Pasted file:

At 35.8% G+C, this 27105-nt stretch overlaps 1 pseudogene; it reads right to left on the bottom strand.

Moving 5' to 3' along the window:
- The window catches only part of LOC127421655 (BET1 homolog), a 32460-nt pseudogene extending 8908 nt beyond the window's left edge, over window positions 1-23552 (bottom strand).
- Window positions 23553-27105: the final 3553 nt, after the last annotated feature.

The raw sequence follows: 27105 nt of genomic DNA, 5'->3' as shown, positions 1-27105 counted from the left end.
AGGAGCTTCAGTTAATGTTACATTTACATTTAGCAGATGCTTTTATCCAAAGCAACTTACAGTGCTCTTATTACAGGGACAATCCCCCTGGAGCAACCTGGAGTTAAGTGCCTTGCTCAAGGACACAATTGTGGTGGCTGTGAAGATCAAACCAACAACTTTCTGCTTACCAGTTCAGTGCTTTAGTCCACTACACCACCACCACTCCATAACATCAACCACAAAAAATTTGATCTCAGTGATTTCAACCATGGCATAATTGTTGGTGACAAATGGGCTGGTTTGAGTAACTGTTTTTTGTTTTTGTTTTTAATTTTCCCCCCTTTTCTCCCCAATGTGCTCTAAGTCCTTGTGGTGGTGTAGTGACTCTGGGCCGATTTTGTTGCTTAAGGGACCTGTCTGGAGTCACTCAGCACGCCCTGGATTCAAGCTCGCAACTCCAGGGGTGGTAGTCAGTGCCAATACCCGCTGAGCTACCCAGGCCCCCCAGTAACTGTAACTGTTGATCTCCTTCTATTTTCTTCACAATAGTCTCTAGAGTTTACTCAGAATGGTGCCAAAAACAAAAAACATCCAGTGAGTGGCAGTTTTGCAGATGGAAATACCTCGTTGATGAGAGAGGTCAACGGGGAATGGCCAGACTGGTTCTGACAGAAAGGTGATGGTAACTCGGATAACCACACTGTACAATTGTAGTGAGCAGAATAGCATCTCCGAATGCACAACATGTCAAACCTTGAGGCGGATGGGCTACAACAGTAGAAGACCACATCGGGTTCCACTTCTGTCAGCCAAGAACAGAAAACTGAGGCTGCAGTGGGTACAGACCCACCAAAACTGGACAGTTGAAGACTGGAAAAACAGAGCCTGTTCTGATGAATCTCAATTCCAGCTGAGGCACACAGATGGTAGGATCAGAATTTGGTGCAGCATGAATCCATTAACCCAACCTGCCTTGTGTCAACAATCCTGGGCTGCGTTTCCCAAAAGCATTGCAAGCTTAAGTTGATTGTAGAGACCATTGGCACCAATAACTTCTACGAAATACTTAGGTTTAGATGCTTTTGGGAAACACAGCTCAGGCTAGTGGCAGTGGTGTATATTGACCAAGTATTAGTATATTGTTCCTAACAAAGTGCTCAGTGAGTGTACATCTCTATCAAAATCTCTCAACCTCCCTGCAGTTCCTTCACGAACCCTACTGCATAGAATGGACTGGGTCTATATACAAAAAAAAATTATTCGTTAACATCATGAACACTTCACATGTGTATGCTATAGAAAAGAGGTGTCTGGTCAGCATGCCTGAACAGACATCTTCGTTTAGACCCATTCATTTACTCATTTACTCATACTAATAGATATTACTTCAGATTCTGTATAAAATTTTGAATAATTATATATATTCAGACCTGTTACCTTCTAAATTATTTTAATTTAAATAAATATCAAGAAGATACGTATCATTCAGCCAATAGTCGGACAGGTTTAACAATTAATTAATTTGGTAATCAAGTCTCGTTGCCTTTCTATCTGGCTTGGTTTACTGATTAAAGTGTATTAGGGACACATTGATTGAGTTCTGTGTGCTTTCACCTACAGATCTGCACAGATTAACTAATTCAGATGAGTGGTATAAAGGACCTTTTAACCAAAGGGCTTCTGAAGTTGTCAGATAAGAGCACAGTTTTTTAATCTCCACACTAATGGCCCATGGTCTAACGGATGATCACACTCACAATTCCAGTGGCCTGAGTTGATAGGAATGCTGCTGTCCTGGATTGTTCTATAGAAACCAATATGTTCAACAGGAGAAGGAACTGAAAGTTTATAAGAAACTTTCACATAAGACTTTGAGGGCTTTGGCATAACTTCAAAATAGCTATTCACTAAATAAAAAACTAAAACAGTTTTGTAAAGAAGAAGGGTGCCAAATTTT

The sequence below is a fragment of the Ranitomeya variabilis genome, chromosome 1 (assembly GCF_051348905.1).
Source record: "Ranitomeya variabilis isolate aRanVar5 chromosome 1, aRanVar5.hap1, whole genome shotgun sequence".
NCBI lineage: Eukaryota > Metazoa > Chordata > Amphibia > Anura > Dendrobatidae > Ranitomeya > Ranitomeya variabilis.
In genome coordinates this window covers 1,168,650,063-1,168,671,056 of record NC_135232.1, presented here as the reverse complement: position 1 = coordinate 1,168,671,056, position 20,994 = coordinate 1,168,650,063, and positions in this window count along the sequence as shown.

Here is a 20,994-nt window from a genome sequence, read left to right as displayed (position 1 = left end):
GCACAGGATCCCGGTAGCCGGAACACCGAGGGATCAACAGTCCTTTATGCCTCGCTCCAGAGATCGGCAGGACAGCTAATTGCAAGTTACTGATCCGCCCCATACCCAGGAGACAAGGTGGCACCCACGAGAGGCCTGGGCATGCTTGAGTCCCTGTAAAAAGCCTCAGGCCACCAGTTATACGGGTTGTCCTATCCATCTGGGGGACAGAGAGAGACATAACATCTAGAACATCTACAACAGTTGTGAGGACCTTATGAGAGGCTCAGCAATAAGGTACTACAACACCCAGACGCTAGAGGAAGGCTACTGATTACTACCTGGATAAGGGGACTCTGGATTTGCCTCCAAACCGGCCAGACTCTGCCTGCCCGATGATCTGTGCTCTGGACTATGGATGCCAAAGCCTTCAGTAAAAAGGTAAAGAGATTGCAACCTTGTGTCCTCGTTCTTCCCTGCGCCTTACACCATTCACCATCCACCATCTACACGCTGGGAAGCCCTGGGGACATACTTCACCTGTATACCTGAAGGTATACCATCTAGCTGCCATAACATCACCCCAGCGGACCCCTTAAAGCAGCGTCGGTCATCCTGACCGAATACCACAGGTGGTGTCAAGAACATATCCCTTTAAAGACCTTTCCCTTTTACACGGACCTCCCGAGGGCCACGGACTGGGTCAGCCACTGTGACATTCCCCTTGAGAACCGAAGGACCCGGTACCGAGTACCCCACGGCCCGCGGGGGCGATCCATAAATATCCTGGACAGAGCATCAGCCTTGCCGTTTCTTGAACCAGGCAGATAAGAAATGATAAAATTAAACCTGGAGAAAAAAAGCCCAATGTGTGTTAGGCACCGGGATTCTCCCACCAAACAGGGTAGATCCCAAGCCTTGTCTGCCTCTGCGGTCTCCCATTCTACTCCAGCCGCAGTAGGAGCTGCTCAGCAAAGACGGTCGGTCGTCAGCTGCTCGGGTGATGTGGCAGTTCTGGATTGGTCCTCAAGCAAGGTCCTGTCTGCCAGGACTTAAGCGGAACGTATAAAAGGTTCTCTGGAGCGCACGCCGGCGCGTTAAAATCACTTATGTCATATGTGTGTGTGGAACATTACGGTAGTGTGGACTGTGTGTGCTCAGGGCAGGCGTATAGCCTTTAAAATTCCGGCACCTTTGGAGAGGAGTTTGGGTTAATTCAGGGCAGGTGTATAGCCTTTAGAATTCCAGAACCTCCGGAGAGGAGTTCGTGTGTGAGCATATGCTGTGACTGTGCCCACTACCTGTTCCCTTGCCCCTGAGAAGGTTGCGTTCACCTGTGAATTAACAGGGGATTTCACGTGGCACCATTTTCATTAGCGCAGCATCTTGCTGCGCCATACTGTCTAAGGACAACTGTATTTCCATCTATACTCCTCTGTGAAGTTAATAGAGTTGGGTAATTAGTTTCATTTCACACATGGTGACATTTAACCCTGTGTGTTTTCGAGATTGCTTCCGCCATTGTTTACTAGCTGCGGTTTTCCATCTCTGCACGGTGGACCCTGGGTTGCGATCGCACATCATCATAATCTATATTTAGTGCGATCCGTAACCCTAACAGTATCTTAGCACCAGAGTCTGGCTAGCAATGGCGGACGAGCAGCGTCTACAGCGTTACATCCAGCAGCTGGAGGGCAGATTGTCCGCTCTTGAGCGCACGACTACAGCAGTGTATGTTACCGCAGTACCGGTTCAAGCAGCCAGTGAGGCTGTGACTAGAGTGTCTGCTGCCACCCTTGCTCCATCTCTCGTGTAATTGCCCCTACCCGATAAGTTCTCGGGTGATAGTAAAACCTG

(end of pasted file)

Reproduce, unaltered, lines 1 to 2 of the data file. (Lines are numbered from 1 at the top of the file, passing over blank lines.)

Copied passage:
At 35.8% G+C, this 27105-nt stretch overlaps 1 pseudogene; it reads right to left on the bottom strand.

Moving 5' to 3' along the window: